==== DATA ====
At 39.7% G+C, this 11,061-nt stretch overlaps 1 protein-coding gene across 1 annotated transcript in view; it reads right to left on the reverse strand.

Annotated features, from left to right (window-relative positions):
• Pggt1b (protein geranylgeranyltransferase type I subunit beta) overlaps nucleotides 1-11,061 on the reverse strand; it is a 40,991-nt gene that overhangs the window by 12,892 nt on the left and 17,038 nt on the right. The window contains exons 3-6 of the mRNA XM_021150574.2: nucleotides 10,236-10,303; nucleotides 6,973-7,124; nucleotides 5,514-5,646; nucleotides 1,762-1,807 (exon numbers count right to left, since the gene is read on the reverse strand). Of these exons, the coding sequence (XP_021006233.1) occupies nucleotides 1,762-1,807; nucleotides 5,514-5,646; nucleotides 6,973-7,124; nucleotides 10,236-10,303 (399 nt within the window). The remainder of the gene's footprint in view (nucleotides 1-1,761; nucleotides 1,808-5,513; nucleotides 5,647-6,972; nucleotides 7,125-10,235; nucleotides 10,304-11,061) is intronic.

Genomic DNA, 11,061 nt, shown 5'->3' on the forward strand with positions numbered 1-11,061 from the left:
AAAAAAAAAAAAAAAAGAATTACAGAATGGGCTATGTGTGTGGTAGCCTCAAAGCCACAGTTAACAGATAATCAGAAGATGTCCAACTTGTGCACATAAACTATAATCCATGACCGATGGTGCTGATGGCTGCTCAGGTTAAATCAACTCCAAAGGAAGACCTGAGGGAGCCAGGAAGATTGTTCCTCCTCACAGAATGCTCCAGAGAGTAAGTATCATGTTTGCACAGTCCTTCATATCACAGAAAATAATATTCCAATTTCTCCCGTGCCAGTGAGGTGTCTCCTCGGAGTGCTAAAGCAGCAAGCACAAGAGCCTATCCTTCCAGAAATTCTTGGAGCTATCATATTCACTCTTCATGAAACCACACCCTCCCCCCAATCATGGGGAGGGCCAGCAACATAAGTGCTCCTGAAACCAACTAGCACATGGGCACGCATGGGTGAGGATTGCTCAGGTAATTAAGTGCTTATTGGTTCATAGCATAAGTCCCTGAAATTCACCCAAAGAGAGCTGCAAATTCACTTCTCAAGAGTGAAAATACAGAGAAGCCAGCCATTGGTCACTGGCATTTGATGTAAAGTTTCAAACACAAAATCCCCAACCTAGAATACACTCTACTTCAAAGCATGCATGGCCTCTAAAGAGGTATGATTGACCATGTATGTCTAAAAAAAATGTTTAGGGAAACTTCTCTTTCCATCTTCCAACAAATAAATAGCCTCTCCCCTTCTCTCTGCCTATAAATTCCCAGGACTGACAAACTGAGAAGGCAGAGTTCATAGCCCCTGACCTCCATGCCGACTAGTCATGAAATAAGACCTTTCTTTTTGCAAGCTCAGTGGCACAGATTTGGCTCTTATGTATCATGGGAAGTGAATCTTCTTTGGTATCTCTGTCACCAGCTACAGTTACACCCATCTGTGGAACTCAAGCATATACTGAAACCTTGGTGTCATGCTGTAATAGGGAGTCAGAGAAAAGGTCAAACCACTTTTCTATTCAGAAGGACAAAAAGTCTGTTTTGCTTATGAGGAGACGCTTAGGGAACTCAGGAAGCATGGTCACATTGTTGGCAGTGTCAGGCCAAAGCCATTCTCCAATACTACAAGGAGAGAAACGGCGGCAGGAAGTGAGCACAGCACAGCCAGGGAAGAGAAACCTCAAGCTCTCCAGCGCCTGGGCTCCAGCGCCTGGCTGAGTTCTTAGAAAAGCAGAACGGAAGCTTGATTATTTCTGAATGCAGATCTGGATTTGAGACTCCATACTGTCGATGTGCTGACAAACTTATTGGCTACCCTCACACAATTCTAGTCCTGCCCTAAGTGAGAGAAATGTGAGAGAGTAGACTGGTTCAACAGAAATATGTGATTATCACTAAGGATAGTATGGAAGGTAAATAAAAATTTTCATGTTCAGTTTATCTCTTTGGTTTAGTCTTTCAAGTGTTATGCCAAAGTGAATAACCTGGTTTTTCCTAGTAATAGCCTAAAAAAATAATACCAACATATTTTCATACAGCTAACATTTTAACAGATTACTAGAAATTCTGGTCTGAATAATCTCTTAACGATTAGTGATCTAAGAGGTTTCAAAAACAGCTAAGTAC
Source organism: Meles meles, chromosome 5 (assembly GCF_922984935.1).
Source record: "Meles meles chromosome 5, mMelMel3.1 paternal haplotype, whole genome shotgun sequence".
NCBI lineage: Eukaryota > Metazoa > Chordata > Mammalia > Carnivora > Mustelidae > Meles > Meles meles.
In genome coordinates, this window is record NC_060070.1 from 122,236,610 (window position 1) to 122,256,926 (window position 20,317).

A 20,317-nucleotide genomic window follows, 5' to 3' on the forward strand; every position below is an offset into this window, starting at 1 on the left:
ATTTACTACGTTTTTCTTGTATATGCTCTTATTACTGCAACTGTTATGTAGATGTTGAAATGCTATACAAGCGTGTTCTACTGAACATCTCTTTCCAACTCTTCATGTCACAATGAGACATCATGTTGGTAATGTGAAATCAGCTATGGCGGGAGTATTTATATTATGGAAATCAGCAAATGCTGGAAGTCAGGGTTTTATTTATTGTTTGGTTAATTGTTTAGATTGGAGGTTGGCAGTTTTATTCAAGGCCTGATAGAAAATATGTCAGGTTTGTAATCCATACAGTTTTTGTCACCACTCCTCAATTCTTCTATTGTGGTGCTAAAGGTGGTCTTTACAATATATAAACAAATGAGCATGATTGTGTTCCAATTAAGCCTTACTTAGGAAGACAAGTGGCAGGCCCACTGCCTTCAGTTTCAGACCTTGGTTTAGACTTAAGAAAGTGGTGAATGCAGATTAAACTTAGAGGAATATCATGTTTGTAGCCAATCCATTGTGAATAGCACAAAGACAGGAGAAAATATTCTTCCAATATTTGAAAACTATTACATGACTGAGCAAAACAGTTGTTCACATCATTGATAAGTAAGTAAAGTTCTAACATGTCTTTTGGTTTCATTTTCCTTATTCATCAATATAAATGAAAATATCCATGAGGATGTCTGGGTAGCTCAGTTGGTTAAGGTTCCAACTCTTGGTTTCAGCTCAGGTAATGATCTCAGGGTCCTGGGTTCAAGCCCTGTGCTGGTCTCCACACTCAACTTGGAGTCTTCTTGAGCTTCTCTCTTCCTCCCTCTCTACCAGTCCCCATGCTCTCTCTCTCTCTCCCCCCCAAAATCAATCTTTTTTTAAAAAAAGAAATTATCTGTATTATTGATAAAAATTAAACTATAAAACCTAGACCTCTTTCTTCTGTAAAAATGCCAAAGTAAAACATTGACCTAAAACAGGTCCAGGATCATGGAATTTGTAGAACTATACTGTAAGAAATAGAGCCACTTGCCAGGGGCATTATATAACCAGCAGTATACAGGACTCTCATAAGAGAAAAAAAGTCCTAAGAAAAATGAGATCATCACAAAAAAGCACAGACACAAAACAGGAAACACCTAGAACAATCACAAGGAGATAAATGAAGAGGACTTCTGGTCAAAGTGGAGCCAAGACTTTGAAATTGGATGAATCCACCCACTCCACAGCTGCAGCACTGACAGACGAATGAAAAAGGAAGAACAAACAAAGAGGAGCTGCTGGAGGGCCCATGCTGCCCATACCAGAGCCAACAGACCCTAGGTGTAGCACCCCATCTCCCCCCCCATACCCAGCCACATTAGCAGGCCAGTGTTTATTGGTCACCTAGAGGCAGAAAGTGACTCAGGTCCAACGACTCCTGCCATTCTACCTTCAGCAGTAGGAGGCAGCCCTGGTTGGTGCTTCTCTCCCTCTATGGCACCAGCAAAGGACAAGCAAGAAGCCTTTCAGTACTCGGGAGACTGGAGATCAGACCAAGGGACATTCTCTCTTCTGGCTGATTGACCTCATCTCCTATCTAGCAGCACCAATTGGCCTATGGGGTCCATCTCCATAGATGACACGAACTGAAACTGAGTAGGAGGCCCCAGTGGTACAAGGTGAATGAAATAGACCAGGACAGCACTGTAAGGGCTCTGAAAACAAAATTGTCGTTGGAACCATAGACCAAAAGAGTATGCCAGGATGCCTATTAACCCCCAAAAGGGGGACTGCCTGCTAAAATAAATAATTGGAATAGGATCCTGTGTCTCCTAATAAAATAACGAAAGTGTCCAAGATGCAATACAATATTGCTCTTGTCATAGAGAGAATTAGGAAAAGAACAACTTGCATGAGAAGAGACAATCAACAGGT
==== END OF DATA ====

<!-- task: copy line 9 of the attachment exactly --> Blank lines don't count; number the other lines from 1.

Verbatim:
In genome coordinates, this window is record NC_060070.1 from 122,236,610 (window position 1) to 122,256,926 (window position 20,317).